His wrinkled neck looked like that of a rubber chicken.  It seemed entirely too small to contain the prominent Adam’s apple that kept children mesmerized with its bobbing.  Five-foot-five and eighty-five pounds is how I remember him, a rack of vertical bones clacking beneath a suit of slack, leathery skin. 

His feet were tiny swollen appendages, his toes drawn by arthritis.  He wore soft bedroom shoes to ease the pain, and hobbled about the yard in short, uncertain moves, almost teetering forward on his face with every step.  A whittled oak walking stick, as gnarled as his hands, helped him keep his balance.  

“Pauline works too hard down at the mill.  I wisht she could find something a mite easier to do.  She’s a purty girl, but hit’s telling on her,” Grandma complained in a rare long-winded speech.

Grandpa grunted, tapped down a Lucky Strike on his bony wrist, and fired it with a long kitchen match.  “Least ways she ain’t chopping no cotton in no goddamn cotton field,” he offered.  “She’s got it bettern some.”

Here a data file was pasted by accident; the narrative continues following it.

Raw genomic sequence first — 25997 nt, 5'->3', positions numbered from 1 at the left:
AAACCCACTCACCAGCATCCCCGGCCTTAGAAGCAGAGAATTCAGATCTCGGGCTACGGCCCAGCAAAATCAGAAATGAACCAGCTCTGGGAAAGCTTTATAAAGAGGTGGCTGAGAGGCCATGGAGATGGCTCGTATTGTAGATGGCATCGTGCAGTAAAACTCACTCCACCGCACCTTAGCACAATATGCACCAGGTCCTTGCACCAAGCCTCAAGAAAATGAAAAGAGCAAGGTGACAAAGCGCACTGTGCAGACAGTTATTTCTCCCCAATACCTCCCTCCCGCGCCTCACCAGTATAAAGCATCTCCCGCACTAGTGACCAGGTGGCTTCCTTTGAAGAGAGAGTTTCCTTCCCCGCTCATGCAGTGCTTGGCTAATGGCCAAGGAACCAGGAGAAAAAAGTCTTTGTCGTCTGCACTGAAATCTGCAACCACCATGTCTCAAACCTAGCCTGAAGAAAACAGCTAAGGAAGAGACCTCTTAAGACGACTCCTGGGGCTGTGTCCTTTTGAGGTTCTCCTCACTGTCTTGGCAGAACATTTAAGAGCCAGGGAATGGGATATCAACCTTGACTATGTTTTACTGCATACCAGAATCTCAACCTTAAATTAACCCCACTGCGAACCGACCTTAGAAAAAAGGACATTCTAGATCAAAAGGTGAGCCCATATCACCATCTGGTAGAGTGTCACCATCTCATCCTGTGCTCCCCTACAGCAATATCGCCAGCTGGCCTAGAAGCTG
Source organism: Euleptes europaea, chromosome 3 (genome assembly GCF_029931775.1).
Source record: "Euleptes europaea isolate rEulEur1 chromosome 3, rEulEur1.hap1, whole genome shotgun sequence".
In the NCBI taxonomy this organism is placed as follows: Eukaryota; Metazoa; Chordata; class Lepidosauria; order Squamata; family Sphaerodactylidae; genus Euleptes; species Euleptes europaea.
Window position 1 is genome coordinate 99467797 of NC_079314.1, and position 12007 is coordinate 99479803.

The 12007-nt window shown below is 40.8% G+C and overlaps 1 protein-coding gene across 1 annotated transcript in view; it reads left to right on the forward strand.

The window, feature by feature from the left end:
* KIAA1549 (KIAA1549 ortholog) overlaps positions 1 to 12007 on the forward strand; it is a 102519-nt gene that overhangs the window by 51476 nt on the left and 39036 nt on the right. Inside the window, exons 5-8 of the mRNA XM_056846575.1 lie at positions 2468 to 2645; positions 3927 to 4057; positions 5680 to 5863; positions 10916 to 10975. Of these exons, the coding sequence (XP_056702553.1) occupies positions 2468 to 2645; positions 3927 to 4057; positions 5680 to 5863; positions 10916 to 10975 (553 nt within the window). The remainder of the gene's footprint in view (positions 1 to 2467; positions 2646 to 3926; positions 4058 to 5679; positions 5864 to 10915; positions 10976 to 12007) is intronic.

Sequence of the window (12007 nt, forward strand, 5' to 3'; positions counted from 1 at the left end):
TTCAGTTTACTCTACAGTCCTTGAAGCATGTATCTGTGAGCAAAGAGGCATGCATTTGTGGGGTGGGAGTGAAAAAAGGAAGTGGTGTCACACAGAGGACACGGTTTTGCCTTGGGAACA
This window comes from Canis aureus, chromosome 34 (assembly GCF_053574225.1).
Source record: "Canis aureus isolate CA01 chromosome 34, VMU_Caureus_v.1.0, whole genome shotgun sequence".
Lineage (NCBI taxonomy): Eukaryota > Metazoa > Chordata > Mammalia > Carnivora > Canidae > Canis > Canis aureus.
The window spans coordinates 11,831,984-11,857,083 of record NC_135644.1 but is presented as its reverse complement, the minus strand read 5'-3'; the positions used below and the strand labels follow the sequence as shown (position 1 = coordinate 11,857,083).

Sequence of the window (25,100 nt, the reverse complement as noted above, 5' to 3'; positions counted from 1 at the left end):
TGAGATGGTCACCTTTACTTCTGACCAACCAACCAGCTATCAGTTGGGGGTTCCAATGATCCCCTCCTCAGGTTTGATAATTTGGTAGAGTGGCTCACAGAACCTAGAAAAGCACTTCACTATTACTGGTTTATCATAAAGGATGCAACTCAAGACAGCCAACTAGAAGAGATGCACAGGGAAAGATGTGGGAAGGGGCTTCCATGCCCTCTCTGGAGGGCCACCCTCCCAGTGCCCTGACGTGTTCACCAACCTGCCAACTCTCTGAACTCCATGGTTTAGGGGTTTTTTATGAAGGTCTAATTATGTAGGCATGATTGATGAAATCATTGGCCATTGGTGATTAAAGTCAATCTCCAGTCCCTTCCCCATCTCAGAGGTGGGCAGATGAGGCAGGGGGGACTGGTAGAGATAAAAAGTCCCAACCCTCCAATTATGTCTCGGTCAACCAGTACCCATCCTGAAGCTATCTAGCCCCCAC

And in a pique of remembrance, he thought better of his compassion.  “Hell, I worked in that same goddamn cotton mill thirty-five years and it didn’t kill me,” he said bitterly, resentful that no one worried over his life time doffing bobbins from the metal jaws of the spinning machines.  He was permanently stooped from leaning over the whirring machines ten hours a day, lifting the heavy bobbins with thread, replacing them with empty spools in a never-ending ritual that had no other reason than to wind the next bobbin with hundreds of yards of thread.

“Never killed me,” he insisted as he wheezed his way through another Lucky and moaned softly at the pain in his   feet.